Biographical / Historical
James Leonard “Ram” Raulston (1905-1987) was born in Marion County, Tennessee to William Polk and Jeanette Bible Raulston. A resident of South Pittsburg, Tennessee Mr. Raulston attended Marion County schools until his sophomore year in high school. At that point he received a scholarship to Montgomery Bell Academy in Nashville, where he finished in 1925. In 1926 he entered the University of Tennessee (UT). While there he was a member of Kappa Sigma fraternity, the Scarabbean Society, and the Omega Delta Kappa honorary fraternity. He published the 1929 Volunteer (university annual) and was president of the Senior Class in 1930. After graduating he did some graduate work at Harvard University, studied law and was admitted to the bar in 1933. That same year he married Agnes Ruth Hicks.
Raulston worked as Personnel Director at UT and, after that, entered the business world. He worked for the United States Stove Company where he was vice-president and general manager, and later, chairman of the board. He also served as president of the American Institute of Appliance Manufacturers. In 1958 he was the United States representative and speaker to the World Industry meeting in Brussels, Belgium. Other interests were Orme Cola Company, Pryor-Raulston Quarries, and real estate.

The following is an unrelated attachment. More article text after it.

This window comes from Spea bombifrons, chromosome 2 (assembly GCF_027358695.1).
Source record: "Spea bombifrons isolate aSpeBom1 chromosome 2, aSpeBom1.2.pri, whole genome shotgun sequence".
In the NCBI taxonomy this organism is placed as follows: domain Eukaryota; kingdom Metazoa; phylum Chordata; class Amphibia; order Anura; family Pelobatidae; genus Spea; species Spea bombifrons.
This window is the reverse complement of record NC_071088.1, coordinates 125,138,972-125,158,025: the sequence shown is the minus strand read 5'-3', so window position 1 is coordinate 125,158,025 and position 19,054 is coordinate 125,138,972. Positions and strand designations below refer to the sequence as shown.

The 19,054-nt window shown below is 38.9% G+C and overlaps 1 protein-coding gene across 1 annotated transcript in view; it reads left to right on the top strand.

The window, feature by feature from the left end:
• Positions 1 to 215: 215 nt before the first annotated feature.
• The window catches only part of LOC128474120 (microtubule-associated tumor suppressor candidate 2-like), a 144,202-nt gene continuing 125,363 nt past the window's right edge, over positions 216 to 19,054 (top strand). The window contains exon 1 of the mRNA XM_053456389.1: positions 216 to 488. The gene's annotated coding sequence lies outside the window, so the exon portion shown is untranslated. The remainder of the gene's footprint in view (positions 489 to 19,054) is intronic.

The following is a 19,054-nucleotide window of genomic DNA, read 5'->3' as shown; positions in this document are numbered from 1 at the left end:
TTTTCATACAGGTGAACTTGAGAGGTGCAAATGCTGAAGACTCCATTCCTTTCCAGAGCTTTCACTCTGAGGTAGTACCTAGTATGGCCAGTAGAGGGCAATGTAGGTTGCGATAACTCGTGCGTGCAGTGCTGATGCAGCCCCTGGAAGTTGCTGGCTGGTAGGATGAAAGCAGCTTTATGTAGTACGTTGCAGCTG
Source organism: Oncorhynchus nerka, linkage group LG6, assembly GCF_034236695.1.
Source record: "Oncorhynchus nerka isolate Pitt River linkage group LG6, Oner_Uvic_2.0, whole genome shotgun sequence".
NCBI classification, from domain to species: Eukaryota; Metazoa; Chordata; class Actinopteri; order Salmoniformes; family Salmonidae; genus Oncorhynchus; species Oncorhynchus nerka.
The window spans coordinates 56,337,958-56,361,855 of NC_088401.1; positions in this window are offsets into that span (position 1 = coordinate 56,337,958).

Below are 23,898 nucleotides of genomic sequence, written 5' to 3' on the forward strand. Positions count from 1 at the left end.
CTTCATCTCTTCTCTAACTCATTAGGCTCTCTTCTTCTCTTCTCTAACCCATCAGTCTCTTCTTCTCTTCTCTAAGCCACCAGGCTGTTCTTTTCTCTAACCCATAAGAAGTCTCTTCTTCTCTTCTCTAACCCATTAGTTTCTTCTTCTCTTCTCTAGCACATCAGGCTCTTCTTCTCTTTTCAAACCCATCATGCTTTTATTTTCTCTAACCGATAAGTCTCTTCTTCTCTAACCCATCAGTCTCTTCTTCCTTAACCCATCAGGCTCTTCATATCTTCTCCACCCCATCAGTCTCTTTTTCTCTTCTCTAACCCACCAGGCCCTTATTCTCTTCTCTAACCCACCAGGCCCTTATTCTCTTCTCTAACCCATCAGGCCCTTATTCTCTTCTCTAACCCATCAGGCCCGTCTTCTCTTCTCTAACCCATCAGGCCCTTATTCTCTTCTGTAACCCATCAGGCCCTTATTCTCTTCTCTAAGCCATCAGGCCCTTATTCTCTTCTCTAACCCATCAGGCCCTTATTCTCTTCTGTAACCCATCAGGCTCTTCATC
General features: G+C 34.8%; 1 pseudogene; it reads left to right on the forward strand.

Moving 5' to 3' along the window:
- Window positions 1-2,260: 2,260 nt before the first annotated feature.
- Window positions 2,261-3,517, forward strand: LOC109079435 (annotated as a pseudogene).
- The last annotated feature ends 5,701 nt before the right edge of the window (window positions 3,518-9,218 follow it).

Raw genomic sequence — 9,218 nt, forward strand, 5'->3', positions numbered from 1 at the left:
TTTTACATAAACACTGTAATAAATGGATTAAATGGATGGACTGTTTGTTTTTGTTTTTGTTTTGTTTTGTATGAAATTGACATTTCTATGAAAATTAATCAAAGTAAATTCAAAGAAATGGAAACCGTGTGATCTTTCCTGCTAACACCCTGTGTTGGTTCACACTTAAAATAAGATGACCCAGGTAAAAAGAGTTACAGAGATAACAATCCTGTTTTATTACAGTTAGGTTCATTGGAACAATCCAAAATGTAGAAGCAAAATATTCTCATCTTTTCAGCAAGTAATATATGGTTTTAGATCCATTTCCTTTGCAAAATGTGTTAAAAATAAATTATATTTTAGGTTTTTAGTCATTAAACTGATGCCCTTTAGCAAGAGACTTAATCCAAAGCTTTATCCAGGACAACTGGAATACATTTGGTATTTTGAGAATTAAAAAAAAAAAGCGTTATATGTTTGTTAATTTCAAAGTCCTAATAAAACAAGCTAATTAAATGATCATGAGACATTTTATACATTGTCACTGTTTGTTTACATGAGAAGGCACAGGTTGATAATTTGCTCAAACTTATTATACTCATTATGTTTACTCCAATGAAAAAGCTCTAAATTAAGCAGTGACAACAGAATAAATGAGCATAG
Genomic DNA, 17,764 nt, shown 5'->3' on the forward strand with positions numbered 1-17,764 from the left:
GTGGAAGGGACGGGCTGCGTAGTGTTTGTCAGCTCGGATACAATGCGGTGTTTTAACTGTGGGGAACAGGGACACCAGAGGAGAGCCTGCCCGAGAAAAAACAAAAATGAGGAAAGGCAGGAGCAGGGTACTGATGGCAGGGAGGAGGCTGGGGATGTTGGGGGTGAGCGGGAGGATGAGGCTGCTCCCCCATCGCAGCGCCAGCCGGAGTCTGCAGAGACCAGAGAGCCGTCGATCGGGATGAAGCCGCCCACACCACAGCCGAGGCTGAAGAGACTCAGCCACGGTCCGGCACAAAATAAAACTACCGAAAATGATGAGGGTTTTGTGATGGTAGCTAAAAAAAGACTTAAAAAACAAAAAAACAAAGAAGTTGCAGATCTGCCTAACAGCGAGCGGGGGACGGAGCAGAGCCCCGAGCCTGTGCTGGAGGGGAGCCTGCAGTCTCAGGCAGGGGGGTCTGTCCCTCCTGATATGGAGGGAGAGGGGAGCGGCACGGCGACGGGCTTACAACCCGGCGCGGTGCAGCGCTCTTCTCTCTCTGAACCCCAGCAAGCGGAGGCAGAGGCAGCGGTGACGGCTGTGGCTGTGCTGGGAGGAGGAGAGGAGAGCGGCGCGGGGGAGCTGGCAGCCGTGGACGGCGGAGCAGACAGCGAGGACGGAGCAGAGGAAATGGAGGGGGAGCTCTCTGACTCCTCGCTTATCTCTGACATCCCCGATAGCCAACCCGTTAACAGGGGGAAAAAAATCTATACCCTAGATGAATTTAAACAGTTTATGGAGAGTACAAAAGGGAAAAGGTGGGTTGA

In 1940 Mr. Raulston became a member of the Tennessee State Guard and commanded the Sixth Regiment until he retired in 1948. A Republican, Mr. Raulston was a presidential elector in 1948, and Third District Delegate to the National Convention in 1952.
Mr. Raulston was appointed to the Board of Trustees of UT in 1956. In 1963 he was elected international president of Kappa Sigma fraternity. He was also director of the First Bank of Marion County, Vice-Chairman of the Board of Blue Cross Blue Shield in Tennessee and a trustee of the Association for the Preservation of Tennessee Antiquities.
In his later years Mr. Raulston served on the Tennessee Historical Commission. Mr. Raulston was instrumental in bringing about the merger of the University of Chattanooga and the University of Tennessee to form the University of Tennessee at Chattanooga (UTC). In 1974 he published the book Sequatchie: A Story of the Southern Cumberlands with UTC professor James W. Livingood. He was also a member of the Rotary Club, Mountain City Club, Fairyland Club, and the Lookout Mountain Club. He was an historian and genealogist, and researched the history of Marion County as well as the various families he was descended from.